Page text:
The feelings crashed over my like a wave at the beach: FAILURE! This describes the way I was feeling recently when I was reviewing the list of goals I made last year. I felt like a failure because out of a list of 10 goals, I only accomplished a couple of them and that is giving myself a lot of grace. Seeing this truth and accepting it is hard. My natural inclination is to deny and hide. To make excuses and give myself a pass. This year I didn’t want to do that, so I had to bear through the feelings of failure and deal with some hard truths. Reviewing the reasons why I didn’t reach my goals helped me to see a couple of insights that may help us with our goals for this year.
Good Goals Take Work
- Learning to write a good goal that you can accomplish takes work. Specific goals that are actionable and measurable are hard to write. We often just write down our dreams or our hopes as a goal and we can never see if we are truly making progress. These goals make us feel good, but do not get us any closer to reality. We need our goals to be something we have worked hard to craft, so we know exactly what we are going after.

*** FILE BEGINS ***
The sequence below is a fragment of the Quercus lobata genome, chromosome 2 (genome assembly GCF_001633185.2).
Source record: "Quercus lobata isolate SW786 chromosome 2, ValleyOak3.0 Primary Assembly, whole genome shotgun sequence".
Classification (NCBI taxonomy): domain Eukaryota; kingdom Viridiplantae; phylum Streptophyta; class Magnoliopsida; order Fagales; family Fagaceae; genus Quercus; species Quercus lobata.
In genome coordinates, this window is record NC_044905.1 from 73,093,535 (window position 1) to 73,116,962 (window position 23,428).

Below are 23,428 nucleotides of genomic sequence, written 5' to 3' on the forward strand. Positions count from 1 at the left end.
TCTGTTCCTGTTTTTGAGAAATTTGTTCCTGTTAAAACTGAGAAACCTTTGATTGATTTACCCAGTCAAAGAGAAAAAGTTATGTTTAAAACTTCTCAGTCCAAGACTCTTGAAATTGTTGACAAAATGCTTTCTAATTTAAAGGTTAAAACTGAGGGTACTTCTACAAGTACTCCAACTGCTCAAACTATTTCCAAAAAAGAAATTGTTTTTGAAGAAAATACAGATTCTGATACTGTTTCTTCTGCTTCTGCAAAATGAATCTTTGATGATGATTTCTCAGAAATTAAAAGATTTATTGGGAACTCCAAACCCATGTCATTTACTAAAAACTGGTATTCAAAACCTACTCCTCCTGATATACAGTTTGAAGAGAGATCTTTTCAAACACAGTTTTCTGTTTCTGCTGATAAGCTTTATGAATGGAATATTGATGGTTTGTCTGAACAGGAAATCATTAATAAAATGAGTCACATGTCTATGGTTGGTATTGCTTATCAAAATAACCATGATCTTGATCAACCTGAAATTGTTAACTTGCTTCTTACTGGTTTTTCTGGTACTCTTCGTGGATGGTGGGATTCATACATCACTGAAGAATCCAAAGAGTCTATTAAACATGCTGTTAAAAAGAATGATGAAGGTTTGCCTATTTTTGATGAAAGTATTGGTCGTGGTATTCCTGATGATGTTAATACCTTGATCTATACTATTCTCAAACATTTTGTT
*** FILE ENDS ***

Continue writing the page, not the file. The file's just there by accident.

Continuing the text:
- I have written countless goals that sounded great but brought me nowhere. The thing that has really helped me recently is Michael Hyatt’s “Best Year Ever” Program. He has recently written a book about it “Your Best Year Ever” and I highly recommend it. The book is practical and can help you really focus on your goals and see them accomplished.
Good Goals Bring Discomfort
- The hard truth of my failure with many of my goals last year was the fact that to accomplish them I would have to move into the discomfort zone. The discomfort zone is where we change what we do and try new things. We become honest about ourselves and how we function and change the areas we need to. This is hard for us because we often live in a world of self-delusion. The saying, “We judge others by their actions, but we judge ourselves by our intentions,” is a classic example of self-delusion.
- Self-delusion keeps us from change because we don’t really think we are “That bad.” Change is easy to point out for others, but hard to do for ourselves. Allowing others to speak into our lives is one of the best remedies for self-delusion, but it takes courage. Being honest about our own laziness and sense of entitlement takes courage. We can either be courageous and move to the discomfort zone, or we can binge watch more Netflix and hide behind a pretend world of comfort.
Resolutions take little effort and make us feel better when we write them.
Goals take a lot of work and if we are courageous enough to do them will change us for the better.
Which one will you do this year?